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Monday, September 10, 2007

Local Lectures vs. First Class Lectures

This is a topic that I've been wondering about for a while and Donald Clark hits on it in his post:
Professor Lewin - “It sounds arrogant, I know, but it’s better to see a first class lecture on video than a mediocre one in the flesh."

Use the FREE stuff because it’s better. This is a simple solution to a massive problem. Students are already voting with their fingers and dumping their third-rate, real, local lectures for first-rate, online, global lectures. The same can apply to most standard teaching and training lectures.

Why would a student attend lectures by a professor that aren't great just because they are local? In large universities where there is little to no interaction and the interaction is done with Teaching Assistants, why not have the lecture come from the absolute best teacher (hopefully one that is known in the field as well so you can drop names). You can still have a professor or teaching assistant handle the interaction.

There is also then the question of where your degree is really from at that point. How does branding work anymore? Professor Lewin is from MIT. Do you get some kind of MIT credit? It gets thorny really quick, but there's no questioning:
It’s better to see a first class lecture on video than a mediocre one in the flesh.


Anonymous said...

That may be true, but then there's always the question: Why are we doing lectures so much?

To your point on branding issues, wouldn't it be nice if this kind of "professor-sharing" resulted in the dimished importance of where you went to school? Everyone could have equal opportunity to the best lectures, and thus where you went to school would become less important than whether you went to school and how you did while you were there.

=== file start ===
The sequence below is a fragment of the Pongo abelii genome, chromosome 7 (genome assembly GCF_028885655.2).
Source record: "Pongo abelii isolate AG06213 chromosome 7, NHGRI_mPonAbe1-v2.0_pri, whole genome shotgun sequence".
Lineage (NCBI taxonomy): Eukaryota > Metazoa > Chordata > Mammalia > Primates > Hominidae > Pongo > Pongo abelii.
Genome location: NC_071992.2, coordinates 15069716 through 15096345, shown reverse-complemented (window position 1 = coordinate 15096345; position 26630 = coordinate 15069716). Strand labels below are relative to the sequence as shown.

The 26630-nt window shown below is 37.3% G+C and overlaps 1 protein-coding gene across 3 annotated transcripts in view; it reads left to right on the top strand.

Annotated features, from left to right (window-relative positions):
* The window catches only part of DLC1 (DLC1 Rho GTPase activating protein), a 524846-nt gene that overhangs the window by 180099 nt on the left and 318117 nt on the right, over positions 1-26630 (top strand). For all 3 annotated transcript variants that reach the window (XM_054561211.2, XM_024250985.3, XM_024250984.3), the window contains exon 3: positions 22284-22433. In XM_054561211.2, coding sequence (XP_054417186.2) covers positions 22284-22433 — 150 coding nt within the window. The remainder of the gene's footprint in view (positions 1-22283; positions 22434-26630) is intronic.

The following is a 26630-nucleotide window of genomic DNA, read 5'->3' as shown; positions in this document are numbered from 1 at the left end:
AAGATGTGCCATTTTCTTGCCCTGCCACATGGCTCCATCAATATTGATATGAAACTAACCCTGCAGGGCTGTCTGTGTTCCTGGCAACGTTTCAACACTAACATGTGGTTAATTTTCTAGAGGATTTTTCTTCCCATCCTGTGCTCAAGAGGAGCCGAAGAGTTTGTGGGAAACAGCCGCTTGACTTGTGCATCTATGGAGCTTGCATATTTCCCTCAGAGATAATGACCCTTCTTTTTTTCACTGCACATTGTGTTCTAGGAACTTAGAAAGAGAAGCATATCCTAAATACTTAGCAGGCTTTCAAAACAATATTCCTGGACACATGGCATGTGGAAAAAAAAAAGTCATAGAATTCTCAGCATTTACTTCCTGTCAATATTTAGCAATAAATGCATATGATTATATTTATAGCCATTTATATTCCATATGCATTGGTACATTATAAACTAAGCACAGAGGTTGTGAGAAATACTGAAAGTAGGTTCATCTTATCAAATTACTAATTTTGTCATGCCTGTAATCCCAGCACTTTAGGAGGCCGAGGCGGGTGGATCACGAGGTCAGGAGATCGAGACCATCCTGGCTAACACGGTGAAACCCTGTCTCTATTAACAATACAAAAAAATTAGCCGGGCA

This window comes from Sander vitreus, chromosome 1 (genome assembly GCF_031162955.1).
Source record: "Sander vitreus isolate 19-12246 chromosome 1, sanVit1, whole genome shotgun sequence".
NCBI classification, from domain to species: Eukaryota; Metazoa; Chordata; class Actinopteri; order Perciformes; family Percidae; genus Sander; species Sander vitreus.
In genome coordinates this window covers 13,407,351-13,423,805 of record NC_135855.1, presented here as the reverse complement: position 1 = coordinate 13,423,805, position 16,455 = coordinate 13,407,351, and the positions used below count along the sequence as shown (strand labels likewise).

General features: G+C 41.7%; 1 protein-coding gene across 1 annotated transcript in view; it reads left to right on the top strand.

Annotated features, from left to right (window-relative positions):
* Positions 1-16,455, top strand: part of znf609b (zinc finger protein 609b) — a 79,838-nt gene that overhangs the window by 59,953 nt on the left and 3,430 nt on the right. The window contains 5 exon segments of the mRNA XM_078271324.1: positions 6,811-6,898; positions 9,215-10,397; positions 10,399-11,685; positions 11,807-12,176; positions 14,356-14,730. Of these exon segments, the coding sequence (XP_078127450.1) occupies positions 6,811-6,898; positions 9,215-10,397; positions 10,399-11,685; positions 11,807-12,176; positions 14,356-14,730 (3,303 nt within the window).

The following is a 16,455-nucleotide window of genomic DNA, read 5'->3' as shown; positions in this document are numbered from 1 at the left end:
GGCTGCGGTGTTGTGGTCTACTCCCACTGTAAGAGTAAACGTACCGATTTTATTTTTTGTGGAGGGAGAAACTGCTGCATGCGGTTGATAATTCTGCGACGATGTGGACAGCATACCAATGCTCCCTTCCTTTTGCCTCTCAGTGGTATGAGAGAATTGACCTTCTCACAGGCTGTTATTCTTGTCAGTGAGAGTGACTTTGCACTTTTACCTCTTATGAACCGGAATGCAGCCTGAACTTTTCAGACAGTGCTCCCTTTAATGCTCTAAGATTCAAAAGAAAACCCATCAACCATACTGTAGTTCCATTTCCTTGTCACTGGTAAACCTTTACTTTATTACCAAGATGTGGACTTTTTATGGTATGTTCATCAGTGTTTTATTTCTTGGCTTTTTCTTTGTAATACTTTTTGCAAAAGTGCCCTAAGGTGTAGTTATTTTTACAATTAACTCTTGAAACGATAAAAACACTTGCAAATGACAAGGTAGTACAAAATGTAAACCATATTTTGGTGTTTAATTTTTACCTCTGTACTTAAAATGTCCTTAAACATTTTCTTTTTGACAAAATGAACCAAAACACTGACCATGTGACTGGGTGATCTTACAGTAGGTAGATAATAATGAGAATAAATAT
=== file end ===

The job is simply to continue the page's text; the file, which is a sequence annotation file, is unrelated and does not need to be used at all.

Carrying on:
Anonymous said...

While I wish that some of my university professors were first-rate and could keep my attention during their lectures, there is still something to be said about attending a highly rated university.

A university like MIT brings together some of the best minds in the world. Watching a series of lectures by a first-rate MIT professor is not the same thing as working side by side with MIT students for four years and attending the lectures in person.

Access to knowledge is important, but the experience of actually learning from that knowledge is equally, if not more, important.

The sad truth about university professors is that they are experts in their field of research and often have no training in learning theory or teaching.

Anonymous said...

mike b raises an interesting point. What will happen to the role of the professor if a few of them will be delivering the majority of the lectures? How does this impact the value of the "lecturing professor" and the "non-lecturing" professor to students? To the school? Would we want to or need to compensate and train professors differently?